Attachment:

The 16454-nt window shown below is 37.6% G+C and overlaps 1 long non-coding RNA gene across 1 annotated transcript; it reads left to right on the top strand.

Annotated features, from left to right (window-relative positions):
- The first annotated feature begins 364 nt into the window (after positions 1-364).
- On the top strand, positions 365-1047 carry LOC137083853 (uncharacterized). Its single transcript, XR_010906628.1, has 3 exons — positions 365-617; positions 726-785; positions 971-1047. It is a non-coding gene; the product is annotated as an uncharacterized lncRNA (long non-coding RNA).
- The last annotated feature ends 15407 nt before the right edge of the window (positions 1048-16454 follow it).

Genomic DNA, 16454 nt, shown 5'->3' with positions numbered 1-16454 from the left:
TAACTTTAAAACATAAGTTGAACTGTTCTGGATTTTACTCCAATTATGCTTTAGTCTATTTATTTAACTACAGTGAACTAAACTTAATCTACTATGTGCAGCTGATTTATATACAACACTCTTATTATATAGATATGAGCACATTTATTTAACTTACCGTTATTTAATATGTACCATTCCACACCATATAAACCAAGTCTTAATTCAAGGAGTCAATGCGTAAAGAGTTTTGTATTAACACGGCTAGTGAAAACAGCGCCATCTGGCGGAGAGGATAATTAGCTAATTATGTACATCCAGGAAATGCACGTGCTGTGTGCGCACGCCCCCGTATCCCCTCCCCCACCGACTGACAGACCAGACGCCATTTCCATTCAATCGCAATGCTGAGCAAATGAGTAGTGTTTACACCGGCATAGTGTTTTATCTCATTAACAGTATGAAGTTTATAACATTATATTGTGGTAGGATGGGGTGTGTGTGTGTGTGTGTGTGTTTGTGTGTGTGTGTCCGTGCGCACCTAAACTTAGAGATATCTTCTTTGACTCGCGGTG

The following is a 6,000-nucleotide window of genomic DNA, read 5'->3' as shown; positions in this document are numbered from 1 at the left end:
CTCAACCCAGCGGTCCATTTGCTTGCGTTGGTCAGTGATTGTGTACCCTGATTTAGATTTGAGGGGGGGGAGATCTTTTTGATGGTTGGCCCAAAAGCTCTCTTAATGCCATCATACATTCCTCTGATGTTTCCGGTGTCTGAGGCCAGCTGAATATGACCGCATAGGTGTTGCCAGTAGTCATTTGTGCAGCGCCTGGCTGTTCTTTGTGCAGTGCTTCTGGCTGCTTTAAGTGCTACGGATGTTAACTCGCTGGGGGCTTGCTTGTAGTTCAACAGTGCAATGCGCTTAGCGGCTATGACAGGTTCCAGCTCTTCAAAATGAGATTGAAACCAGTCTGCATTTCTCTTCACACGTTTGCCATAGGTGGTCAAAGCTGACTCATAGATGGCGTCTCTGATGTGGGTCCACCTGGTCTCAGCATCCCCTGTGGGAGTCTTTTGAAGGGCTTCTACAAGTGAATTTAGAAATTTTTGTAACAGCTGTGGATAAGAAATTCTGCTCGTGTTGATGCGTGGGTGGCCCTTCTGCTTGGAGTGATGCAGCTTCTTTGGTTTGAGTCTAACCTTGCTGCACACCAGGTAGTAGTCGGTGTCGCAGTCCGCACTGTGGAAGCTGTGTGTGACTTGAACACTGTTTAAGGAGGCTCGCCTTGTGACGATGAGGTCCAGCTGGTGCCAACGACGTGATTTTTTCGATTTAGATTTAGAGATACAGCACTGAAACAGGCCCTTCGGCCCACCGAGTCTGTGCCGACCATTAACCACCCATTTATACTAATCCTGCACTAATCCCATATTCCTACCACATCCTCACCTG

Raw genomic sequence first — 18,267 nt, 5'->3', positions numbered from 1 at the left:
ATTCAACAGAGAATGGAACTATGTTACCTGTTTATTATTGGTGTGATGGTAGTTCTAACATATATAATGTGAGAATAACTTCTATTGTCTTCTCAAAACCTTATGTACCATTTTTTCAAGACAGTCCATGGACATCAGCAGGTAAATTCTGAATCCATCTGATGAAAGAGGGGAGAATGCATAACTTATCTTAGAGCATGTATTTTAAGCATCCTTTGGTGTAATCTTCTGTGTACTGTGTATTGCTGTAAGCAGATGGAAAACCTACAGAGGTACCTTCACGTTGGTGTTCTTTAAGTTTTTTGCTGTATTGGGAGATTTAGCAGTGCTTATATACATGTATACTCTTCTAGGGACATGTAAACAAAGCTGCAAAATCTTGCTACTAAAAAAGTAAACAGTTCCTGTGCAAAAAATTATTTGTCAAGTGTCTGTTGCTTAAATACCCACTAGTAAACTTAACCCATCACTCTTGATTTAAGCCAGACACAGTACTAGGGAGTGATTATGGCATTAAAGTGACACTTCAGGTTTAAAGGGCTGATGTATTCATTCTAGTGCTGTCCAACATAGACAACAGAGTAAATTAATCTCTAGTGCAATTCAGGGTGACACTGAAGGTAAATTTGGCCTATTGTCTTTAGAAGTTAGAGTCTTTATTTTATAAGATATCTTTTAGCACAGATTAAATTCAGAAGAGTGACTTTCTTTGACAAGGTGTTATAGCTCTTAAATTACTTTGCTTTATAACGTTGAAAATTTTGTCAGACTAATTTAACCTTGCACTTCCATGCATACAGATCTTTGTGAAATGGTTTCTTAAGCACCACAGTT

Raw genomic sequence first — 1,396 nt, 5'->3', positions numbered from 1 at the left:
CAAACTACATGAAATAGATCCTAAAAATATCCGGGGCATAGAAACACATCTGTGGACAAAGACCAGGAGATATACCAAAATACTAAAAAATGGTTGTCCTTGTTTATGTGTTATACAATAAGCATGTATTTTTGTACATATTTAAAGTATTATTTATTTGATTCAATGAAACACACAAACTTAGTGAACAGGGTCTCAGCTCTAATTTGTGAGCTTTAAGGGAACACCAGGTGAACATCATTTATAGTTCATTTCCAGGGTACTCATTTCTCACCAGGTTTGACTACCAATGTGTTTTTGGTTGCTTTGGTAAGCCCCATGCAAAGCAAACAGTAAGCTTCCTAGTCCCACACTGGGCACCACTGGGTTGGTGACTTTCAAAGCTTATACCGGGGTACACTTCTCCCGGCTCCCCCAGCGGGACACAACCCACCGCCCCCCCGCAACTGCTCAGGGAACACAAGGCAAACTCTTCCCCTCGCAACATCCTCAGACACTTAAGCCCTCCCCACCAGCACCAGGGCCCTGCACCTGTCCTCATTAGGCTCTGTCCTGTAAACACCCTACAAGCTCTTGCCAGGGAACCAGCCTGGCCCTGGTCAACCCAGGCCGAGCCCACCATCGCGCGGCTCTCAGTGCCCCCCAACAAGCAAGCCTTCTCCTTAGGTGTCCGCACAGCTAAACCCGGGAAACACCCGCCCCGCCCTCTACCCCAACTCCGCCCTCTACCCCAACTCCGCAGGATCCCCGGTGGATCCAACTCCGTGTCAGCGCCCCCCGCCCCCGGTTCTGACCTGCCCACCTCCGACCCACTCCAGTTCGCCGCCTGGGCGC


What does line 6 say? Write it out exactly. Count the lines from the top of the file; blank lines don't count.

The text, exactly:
Genomic DNA, 16454 nt, shown 5'->3' with positions numbered 1-16454 from the left: